Santa Ana River Trail

Since the 1970s, the Santa Ana River Trail, or SART, has been OC’s largest single bicycling amenity– not counting our roads themselves, that is.

Background Originally just the service road along the Santa Ana River levy, the route was designated for cyclists when Caltrans transformed Santa Ana Canyon Road into a  freeway.

By posting the 91 against bicycles, Caltrans would have eliminated the historic connection between Orange, Riverside, and San Bernardino Counties. Cyclists protested and streets and Highways Code 888 was enacted to prevent severing  established rights of way because of this very event. (Note: Anyone with historic background to share centering around this decision and the SART, please comment.)

Originally, westbound traffic from Hwy 71- called the Pomona Corona Expressway- rode the 91 shoulder to Green River, exited onto that road and entered the SART at the golf course entrance. Eastbound traffic exited at Green River and rode the old Santa Ana Canyon Road to Serfas Club Dr.

The Good and the Bad

From Day 1 bicyclists embraced the river trail’s utility. It quickly became our “bicycle freeway,” an appealing alternative to north/south arterials as far west as Beach Blvd. The surface was generally decent. And underpasses at all the intersections made it superior to even Irvine’s “bike paths,” which frequently cross surface streets at grade. This feature meant no red lights, ever. As a commuter route the SART did more to encourage transportation cycling than any other facility in the county.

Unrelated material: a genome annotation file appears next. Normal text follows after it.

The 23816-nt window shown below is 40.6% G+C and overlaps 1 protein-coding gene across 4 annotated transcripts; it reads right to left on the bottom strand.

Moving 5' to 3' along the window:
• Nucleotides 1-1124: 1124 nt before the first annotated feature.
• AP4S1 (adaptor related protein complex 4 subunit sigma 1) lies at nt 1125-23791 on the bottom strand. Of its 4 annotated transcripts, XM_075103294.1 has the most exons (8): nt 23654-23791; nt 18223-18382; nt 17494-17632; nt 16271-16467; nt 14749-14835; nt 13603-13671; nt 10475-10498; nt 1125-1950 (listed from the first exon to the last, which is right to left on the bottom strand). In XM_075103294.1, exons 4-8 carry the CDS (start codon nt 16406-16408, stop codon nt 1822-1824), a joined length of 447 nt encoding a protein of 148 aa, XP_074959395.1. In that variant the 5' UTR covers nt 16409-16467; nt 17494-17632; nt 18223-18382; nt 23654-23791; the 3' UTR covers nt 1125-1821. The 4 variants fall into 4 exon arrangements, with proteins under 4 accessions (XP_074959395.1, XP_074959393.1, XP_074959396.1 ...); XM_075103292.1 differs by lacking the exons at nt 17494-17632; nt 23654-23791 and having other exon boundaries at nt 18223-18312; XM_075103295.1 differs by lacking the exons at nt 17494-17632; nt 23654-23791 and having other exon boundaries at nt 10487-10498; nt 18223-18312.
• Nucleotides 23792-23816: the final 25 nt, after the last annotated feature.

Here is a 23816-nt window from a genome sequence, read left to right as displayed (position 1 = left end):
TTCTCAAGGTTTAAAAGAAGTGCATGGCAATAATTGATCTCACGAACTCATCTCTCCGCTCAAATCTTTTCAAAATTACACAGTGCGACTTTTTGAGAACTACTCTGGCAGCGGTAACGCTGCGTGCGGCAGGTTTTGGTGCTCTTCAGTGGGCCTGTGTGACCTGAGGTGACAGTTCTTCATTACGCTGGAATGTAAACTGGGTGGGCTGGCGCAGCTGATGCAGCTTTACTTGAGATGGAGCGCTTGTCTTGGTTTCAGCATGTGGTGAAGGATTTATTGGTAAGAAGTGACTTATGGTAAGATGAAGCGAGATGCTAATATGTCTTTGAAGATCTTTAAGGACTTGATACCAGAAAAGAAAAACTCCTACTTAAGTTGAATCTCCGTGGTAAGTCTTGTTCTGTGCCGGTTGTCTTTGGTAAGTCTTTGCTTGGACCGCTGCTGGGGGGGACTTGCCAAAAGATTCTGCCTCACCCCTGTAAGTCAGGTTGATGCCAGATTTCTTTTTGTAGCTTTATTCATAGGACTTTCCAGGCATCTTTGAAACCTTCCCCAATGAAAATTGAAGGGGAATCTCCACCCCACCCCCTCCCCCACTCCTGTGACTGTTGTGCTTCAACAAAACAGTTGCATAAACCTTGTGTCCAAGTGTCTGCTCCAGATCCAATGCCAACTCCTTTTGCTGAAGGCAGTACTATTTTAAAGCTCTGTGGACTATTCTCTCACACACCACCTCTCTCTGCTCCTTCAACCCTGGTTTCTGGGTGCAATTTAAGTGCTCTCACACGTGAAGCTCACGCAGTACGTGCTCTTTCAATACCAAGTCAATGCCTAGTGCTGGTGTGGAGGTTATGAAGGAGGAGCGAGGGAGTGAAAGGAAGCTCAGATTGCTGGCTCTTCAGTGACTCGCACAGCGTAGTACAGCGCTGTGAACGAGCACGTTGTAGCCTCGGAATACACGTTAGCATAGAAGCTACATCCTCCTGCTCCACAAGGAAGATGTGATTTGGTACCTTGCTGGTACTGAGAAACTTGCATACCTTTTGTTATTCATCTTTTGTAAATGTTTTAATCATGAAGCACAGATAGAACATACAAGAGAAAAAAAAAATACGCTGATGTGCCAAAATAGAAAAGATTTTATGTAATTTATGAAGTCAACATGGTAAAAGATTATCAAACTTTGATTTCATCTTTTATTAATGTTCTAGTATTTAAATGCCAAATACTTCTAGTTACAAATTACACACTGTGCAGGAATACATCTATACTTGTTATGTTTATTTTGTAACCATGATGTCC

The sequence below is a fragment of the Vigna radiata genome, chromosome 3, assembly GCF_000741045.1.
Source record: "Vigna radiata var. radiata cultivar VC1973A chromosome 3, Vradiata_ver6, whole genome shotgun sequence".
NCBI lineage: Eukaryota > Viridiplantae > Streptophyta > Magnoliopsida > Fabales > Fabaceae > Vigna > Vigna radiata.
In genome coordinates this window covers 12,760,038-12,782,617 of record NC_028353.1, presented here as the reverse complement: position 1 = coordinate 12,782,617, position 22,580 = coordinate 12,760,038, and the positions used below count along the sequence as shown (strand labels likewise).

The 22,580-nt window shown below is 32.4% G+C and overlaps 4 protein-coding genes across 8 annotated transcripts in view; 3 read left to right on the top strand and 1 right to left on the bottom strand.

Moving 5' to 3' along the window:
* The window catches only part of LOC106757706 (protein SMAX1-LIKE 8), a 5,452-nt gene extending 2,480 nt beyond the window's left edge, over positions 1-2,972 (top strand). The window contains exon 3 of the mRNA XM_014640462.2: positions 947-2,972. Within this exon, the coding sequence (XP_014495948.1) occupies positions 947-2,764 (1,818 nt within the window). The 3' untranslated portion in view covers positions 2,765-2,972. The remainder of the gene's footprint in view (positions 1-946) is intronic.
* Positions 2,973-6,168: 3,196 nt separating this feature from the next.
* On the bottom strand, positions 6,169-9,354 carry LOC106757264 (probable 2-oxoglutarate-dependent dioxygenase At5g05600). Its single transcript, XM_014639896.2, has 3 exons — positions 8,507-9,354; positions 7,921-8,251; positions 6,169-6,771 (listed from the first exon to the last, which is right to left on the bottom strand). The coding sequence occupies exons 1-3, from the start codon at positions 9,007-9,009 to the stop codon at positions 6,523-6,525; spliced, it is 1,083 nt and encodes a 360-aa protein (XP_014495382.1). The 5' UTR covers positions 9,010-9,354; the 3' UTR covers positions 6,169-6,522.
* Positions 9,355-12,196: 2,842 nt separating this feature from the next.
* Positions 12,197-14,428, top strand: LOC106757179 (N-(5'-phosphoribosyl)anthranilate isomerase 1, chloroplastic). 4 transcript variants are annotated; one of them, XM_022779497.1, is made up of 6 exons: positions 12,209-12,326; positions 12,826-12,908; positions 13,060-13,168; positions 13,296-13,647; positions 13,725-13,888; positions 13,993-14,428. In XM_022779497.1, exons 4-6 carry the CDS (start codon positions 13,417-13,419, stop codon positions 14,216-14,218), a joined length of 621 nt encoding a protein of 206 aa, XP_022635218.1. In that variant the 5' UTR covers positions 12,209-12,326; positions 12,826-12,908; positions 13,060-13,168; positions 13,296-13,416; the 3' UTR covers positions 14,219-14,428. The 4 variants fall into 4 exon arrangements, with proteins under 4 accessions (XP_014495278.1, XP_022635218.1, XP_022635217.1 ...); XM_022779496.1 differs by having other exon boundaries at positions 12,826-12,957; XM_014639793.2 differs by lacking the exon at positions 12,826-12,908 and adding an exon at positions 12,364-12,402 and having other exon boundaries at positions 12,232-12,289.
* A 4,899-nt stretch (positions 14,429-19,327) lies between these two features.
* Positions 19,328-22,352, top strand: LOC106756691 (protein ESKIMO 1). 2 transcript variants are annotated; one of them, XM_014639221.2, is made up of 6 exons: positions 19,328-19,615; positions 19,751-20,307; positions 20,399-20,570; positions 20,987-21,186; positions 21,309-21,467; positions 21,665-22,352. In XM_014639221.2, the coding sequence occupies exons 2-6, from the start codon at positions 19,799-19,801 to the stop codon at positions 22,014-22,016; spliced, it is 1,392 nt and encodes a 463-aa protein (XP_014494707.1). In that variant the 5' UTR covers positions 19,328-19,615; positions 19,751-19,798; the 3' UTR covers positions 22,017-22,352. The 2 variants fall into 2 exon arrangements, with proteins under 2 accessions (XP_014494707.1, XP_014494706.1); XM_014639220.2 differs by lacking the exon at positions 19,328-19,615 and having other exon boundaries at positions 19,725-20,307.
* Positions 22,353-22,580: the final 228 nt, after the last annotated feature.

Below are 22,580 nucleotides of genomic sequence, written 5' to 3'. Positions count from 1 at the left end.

Over the years city, county, and Army Corp agencies have all had an impact on SART. At some point segments of the route came under Parks and Recreation jurisdiction. Their ordinance 2-5-43 requires bicycles be operated safe and reasonable speeds, but under no circumstances at speed greater than 10 MPH. That regulation may make sense on meandering park paths where casual recreational riders mix with baby joggers, but it makes no sense on a route traditionally used primarily by bicyclists traveling from Point A to Point B.

A 10 MPH limit completely destroys the transportation utility of the bicycle.

It’s an unreasonable imposition in an era when city and county agencies are trying to encourage bicycling as a transportation mode. OCBC is working with the county’s Regional Recreational Trail Committee, who generally oppose the 10 MPH limit on SART, and consultants involved in trail and park improvements in the Green River project area, to influence OC Parks to revise their ordinance to recognize the needs of bicyclists on the Santa Ana River Trail.

For trail status, please click here.